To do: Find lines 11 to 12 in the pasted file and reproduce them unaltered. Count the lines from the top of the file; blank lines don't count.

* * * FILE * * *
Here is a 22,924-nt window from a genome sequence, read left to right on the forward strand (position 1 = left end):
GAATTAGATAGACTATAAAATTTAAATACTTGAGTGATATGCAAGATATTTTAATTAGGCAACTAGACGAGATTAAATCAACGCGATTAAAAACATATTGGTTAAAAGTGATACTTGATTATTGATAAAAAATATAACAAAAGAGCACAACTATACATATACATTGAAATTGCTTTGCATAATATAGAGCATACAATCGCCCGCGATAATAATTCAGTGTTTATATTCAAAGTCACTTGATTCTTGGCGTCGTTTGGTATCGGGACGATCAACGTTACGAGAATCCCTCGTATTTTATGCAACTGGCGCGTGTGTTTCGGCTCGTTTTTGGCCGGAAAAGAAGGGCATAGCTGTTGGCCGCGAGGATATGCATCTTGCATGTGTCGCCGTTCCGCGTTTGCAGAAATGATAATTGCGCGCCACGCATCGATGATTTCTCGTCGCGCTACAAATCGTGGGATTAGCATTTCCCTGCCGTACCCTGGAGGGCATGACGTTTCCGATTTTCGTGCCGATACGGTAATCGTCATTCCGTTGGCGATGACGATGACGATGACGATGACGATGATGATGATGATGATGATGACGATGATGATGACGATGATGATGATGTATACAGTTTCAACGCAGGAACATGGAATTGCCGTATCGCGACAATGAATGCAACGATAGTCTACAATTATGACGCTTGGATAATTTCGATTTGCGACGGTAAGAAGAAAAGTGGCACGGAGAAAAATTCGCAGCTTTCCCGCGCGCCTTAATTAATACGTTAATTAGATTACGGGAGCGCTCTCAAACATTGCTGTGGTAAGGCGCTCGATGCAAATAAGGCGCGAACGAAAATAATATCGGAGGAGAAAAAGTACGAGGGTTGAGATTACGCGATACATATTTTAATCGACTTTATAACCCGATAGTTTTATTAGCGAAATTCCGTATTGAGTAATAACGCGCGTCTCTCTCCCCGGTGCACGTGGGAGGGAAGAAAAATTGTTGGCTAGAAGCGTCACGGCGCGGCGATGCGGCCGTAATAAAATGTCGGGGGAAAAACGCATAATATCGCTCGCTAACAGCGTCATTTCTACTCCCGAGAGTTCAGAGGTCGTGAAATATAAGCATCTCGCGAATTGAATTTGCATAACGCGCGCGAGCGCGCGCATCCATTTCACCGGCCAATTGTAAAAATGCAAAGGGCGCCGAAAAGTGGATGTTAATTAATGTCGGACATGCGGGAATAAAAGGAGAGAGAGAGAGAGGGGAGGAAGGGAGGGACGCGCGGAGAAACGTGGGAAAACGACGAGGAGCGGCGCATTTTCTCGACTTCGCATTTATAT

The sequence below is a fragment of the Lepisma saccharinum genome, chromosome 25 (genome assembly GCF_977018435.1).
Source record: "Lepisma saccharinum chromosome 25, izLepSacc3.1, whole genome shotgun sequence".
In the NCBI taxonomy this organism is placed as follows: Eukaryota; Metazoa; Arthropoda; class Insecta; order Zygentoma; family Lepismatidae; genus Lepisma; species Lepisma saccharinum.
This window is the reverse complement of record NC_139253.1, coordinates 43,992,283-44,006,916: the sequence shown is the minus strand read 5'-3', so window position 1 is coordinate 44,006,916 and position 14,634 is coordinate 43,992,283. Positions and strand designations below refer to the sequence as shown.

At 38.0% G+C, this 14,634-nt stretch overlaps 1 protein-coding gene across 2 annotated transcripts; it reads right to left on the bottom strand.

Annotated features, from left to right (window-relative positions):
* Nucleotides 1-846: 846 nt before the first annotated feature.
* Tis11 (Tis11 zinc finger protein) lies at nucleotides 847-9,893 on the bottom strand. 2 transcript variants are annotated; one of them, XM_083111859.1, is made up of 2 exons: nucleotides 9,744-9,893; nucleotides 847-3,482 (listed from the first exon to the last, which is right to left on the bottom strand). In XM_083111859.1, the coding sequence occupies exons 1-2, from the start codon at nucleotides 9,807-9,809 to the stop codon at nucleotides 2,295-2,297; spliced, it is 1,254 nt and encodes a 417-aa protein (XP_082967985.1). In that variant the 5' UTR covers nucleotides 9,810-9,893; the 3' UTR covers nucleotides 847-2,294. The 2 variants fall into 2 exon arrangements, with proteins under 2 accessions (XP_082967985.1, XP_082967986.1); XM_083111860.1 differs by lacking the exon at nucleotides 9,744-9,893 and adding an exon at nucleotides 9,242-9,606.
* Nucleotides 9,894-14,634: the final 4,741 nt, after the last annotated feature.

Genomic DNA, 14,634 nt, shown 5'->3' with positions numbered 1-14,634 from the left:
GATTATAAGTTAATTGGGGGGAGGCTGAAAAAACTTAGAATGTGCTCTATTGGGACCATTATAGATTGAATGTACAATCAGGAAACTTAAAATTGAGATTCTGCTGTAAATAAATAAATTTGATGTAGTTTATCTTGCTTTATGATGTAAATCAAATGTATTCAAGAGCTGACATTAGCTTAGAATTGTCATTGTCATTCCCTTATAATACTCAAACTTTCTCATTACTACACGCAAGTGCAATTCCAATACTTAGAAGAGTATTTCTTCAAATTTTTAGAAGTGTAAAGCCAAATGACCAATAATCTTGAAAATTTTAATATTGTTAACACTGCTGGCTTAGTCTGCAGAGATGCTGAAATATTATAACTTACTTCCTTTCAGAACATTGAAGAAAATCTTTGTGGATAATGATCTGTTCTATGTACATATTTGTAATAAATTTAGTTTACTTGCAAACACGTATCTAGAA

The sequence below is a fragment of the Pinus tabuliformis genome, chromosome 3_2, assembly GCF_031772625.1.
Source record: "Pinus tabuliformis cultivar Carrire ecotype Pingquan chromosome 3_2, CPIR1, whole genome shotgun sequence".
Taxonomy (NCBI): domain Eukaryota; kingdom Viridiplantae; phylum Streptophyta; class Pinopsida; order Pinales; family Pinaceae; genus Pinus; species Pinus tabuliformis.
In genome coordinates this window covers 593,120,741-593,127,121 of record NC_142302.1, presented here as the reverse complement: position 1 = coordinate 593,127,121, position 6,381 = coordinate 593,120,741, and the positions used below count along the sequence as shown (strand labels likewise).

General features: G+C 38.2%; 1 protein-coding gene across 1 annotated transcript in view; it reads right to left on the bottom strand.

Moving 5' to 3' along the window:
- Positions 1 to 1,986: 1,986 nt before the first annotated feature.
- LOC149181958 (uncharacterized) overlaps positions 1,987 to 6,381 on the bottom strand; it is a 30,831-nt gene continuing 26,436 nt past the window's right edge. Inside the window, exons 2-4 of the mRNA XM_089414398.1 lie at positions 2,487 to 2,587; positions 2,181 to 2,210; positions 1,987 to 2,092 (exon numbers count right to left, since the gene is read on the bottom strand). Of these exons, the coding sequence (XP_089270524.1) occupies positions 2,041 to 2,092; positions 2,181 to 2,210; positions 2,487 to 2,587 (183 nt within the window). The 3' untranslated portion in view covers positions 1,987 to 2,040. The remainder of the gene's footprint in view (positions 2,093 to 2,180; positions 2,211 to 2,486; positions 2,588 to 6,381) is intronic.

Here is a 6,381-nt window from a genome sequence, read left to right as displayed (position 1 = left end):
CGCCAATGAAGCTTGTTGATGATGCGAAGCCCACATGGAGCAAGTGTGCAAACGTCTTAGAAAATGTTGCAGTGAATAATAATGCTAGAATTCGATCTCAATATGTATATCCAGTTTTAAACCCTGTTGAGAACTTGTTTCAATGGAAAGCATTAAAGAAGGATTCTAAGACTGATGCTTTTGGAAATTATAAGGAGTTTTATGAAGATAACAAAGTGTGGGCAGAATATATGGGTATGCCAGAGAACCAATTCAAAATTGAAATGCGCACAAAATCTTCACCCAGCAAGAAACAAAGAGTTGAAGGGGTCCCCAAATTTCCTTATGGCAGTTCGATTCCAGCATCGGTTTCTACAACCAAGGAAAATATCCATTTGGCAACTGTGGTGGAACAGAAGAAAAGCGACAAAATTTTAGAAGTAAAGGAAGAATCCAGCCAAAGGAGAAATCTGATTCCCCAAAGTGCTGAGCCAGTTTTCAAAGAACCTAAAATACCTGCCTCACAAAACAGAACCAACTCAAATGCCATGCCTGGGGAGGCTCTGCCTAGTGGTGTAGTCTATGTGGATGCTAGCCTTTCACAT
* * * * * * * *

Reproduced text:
* Nucleotides 9,894-14,634: the final 4,741 nt, after the last annotated feature.

Genomic DNA, 14,634 nt, shown 5'->3' with positions numbered 1-14,634 from the left: